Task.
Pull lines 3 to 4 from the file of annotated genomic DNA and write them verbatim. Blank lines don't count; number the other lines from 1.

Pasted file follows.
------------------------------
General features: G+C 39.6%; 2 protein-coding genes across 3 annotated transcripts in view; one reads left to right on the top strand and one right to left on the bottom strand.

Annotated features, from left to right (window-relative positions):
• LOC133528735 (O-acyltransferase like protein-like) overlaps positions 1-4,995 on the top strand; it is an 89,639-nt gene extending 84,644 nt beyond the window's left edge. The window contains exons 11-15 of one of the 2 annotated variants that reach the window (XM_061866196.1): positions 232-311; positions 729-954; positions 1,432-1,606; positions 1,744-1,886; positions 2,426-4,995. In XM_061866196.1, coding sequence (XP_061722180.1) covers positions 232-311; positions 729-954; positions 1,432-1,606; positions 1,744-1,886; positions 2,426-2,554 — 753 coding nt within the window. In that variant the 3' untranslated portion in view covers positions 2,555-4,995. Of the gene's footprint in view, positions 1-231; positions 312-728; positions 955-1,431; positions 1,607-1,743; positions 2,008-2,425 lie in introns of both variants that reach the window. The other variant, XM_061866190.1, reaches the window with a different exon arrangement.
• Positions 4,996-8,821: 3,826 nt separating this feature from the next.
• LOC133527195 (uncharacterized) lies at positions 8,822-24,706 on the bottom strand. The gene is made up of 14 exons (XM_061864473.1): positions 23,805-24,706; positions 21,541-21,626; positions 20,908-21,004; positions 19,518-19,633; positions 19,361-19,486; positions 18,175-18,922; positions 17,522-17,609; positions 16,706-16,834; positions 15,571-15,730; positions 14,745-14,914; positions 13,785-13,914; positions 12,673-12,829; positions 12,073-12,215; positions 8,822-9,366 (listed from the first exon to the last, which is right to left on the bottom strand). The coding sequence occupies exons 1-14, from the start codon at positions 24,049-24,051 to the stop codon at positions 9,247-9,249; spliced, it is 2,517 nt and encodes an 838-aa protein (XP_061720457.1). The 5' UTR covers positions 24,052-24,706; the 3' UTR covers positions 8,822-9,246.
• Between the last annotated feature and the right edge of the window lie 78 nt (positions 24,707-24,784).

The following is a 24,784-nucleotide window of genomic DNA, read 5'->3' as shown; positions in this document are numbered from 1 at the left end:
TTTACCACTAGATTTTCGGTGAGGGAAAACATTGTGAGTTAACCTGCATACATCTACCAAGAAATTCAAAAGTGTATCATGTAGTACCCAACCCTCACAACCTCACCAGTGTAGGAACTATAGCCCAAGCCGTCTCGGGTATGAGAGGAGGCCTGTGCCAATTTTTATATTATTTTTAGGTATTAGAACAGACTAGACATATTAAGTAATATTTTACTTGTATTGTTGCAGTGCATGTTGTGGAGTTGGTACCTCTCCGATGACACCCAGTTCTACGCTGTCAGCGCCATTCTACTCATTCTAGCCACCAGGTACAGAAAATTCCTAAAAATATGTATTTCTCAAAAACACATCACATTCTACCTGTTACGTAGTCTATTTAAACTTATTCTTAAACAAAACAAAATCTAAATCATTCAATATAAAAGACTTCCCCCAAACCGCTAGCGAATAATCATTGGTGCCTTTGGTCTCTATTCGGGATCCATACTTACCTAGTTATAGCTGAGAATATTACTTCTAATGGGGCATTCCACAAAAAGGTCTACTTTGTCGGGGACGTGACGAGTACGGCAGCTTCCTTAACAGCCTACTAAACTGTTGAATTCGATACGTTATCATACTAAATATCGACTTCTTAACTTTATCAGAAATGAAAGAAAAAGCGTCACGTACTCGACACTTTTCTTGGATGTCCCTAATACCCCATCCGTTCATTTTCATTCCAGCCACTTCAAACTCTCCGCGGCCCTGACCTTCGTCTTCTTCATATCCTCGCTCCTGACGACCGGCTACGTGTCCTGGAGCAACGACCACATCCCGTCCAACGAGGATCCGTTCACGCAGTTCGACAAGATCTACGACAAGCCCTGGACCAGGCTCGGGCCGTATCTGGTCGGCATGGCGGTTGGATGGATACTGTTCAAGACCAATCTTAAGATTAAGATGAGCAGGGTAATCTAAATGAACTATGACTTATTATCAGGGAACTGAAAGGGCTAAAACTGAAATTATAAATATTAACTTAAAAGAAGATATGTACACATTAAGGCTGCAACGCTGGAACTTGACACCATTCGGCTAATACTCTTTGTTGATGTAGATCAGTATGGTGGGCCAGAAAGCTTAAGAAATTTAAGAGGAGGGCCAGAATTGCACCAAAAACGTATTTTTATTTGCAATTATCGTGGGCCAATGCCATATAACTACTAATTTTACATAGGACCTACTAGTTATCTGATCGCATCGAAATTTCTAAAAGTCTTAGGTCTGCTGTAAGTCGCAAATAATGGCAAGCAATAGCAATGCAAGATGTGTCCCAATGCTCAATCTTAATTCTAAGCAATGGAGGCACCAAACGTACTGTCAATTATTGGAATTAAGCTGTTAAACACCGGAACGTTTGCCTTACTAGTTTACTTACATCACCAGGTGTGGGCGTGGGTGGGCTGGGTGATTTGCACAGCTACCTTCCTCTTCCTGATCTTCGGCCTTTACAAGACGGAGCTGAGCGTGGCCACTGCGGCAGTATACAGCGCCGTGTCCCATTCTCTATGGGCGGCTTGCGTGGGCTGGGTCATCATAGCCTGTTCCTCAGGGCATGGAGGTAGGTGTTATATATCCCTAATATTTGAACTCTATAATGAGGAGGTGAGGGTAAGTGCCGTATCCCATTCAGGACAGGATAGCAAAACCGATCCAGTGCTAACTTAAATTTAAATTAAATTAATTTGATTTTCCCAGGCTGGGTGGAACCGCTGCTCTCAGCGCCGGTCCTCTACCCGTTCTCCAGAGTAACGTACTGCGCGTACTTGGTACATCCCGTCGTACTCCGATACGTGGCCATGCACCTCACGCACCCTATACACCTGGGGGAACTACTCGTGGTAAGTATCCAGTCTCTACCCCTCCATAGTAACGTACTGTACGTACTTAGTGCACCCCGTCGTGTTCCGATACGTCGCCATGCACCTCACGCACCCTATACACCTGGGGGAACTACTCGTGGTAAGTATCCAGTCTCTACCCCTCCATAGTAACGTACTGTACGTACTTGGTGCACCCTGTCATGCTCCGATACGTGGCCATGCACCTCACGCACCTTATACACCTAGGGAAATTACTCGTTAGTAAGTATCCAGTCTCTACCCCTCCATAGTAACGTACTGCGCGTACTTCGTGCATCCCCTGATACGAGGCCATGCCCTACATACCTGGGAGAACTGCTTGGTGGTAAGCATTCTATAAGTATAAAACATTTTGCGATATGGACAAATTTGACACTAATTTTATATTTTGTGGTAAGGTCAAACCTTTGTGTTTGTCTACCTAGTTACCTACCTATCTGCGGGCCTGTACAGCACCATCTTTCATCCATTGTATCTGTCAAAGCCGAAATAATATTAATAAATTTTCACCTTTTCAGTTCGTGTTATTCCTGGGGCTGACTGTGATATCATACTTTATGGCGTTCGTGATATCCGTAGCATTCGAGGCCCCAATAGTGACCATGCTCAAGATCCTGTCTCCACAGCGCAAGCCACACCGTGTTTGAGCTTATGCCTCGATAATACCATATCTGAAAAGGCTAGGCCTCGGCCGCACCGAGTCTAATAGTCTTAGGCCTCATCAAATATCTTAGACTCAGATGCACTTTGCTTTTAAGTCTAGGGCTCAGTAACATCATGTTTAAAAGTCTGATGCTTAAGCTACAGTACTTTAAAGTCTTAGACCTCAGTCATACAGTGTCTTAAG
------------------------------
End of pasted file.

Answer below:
• LOC133528735 (O-acyltransferase like protein-like) overlaps positions 1-4,995 on the top strand; it is an 89,639-nt gene extending 84,644 nt beyond the window's left edge. The window contains exons 11-15 of one of the 2 annotated variants that reach the window (XM_061866196.1): positions 232-311; positions 729-954; positions 1,432-1,606; positions 1,744-1,886; positions 2,426-4,995. In XM_061866196.1, coding sequence (XP_061722180.1) covers positions 232-311; positions 729-954; positions 1,432-1,606; positions 1,744-1,886; positions 2,426-2,554 — 753 coding nt within the window. In that variant the 3' untranslated portion in view covers positions 2,555-4,995. Of the gene's footprint in view, positions 1-231; positions 312-728; positions 955-1,431; positions 1,607-1,743; positions 2,008-2,425 lie in introns of both variants that reach the window. The other variant, XM_061866190.1, reaches the window with a different exon arrangement.
• Positions 4,996-8,821: 3,826 nt separating this feature from the next.